Three games against a horrible Arizona Diamondbacks team should have resulted in at least a couple of wins, but instead, the Phillies came away with zero.

I’ve seen some pretty bad baseball over the past decade, and that was some of the worst.

They’ll head to San Diego to face the Padres, who are another team that’s had its own problems lately.

Here’s a few storylines for this weekend’s series.

Last time they met, what’s happened since

The Padres came to Philadelphia in early July and the Phillies took the first two games before Vince Velasquez and Hector Neris allowed 11 runs on Independence Day.

The Padres looked like a playoff lock in the first half of the season, but their play since the All-Star Break has made that position much more slight. They’re 14-16 in the second half, and while they still currently hold the NL’s second Wild Card spot, they’re only one game up on the Cincinnati Reds.

The Phillies aren’t the only team that’s had trouble beating seemingly inferior competition lately. The Padres also struggled against the D-backs, losing three out of four last week. They followed that up by getting swept in a three-game series by the Colorado Rockies.

Tatis is back

The Padres are expected to get a boost from the return of injured star Fernando Tatis Jr. But despite hitting three home runs in the four games since he’s been back, the team is just 1-3. He went 5-12 against Phillies pitching in July, and if the Phillies want to win this series, they’ll need to slow him down.

Slumping Machado

Manny Machado — known to Phillies fans as the big free agent the team didn’t sign before the 2019 season — has been struggling as of late to match those of his team. He’s got an OPS of just .529 over the past two weeks.

It would be great if that could continue for another three games.

Silent bats

The Phillies’ biggest weakness used to be the pitching. But in recent weeks, with a few exceptions, the starting rotation has generally kept the team in games, and the bullpen hasn’t been bad.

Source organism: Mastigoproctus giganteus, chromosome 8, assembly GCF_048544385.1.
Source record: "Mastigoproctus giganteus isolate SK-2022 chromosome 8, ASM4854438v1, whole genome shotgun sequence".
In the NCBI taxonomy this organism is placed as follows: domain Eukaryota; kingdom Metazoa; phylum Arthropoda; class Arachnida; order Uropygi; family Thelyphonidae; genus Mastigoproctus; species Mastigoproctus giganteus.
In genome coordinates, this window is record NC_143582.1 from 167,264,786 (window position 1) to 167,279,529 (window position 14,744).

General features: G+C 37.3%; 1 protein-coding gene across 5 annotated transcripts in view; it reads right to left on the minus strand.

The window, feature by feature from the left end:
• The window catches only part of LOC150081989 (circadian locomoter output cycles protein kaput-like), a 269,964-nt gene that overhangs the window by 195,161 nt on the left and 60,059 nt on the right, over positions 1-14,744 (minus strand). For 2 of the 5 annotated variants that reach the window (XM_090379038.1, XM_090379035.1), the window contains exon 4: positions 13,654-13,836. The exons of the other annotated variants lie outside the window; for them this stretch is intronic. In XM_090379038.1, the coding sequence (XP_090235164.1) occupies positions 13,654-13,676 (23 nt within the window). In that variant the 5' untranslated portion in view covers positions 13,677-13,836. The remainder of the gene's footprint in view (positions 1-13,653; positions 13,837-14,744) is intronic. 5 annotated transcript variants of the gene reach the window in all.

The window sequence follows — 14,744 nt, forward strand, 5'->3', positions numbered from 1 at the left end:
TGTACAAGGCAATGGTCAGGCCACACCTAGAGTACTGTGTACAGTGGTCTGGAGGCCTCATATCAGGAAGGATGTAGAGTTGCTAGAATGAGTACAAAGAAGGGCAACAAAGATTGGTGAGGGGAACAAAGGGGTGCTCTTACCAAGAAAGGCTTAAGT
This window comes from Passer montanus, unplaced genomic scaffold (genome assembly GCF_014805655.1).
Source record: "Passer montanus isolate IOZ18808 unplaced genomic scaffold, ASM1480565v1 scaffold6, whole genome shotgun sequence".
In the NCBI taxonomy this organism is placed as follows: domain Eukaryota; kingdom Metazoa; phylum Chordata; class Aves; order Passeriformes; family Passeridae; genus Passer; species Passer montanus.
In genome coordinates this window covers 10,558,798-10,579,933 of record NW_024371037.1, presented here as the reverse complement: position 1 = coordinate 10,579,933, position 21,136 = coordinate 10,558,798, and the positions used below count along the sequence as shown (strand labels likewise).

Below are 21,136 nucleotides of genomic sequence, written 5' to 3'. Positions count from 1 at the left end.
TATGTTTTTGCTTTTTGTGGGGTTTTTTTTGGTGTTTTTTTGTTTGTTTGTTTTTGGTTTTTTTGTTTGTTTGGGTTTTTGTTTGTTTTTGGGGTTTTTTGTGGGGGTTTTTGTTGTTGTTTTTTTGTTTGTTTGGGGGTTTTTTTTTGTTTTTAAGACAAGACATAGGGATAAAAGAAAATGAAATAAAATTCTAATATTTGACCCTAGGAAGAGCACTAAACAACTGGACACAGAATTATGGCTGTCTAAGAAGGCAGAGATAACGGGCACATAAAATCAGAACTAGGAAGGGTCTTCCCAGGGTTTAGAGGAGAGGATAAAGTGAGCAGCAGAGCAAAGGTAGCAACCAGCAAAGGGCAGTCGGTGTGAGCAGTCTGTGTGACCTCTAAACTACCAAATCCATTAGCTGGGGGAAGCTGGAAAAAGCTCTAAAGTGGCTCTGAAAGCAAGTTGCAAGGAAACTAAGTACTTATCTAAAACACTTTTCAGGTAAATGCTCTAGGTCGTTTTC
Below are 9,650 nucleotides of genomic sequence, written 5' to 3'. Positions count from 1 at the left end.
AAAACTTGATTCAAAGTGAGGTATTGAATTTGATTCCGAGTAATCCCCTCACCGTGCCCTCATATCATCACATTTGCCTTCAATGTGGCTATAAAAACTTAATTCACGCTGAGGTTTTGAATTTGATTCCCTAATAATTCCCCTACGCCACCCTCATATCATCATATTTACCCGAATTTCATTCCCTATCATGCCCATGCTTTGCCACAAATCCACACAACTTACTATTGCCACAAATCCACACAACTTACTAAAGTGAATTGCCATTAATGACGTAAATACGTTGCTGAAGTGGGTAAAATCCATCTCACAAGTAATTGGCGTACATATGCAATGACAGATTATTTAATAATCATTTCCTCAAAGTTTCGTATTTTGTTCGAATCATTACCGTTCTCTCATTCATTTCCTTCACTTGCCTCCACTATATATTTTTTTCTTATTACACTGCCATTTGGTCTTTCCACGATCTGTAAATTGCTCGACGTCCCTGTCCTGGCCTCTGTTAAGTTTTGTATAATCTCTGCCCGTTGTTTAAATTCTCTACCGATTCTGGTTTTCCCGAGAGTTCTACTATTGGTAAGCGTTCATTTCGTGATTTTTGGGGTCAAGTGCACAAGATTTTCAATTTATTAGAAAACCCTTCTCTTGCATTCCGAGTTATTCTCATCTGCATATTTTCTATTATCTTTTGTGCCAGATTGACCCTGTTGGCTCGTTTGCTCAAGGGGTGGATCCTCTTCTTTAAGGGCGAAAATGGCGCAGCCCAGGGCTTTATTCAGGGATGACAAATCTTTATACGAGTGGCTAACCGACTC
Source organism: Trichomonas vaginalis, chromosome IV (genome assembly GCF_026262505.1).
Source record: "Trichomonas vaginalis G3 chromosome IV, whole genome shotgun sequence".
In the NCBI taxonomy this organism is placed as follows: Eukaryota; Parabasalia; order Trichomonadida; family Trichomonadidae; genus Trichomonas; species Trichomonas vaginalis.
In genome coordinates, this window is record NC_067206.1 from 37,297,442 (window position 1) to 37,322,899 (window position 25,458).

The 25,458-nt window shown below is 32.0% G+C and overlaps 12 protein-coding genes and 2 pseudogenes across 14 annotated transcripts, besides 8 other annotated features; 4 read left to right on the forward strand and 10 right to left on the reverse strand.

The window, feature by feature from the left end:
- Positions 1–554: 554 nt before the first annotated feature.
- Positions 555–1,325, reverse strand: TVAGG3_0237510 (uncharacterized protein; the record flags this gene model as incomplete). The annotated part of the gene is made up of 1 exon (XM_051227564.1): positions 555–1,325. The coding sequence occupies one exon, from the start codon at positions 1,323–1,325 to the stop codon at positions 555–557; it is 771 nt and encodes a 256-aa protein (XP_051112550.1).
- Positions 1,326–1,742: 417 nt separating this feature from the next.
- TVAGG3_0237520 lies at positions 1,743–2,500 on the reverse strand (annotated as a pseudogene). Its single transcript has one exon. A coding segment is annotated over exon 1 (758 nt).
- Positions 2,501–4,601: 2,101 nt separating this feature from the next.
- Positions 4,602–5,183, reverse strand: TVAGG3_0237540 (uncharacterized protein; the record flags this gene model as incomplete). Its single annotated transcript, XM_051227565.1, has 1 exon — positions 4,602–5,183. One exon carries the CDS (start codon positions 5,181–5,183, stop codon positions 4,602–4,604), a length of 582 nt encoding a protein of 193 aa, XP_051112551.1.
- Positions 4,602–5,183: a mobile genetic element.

That is a winning formula if you’ve got an offense that can score runs, which is something the Phillies haven’t been able to do lately.

Part of the problem is that bench players such as Brad Miller and Ronald Torreyes have gotten far too much playing time lately. Those guys are good reserves, but if you play them enough, you’ll quickly see why they aren’t starters.

Rhys Hoskins should be returning from the injured list soon, which should help, but considering his consistency for slumps, he can’t be counted on as a savior.

There’s no excuse for the poor hitting we’ve seen from Jean Segura, J.T. Realmuto, and Andrew McCutchen lately.

(To be fair, Cutch rushed back from injury and hasn’t re-gained his stride.)

The good news is that most of these players have track records that indicate that their cold streaks won’t last too long.

Let’s just hope they can heat up before the team falls too far in the standings.

Pitching matchups

Game 1: Matt Moore (LHP | 2-3, 6.07 ERA) vs. Blake Snell (LHP | 6-4, 4.80 ERA)
Game 2: Aaron Nola (RHP | 7-7, 4.48 ERA) vs. Joe Musgrove (RHP | 8-8, 3.11 ERA)
Game 3: Kyle Gibson (RHP | 8-5, 3.18 ERA) vs. TBD

The numbers

Run Differential:
Phillies: -25
Padres: 84

Runs Scored Per Game:
Phillies: 4.45
Padres: 4.72

Runs Allowed Per Game:
Phillies: 4.66
Padres: 4.04

Game times and broadcasts

  • Friday, August 20 at 10:10pm ET on NBC Sports Philadelphia, 94.1 WIP
  • Saturday, August 21 at 8:40pm ET on NBC Sports Philadelphia, 94.1 WIP
  • Sunday, August 22 at 3:40pm ET on NBC Sports Philadelphia, 94.1 WIP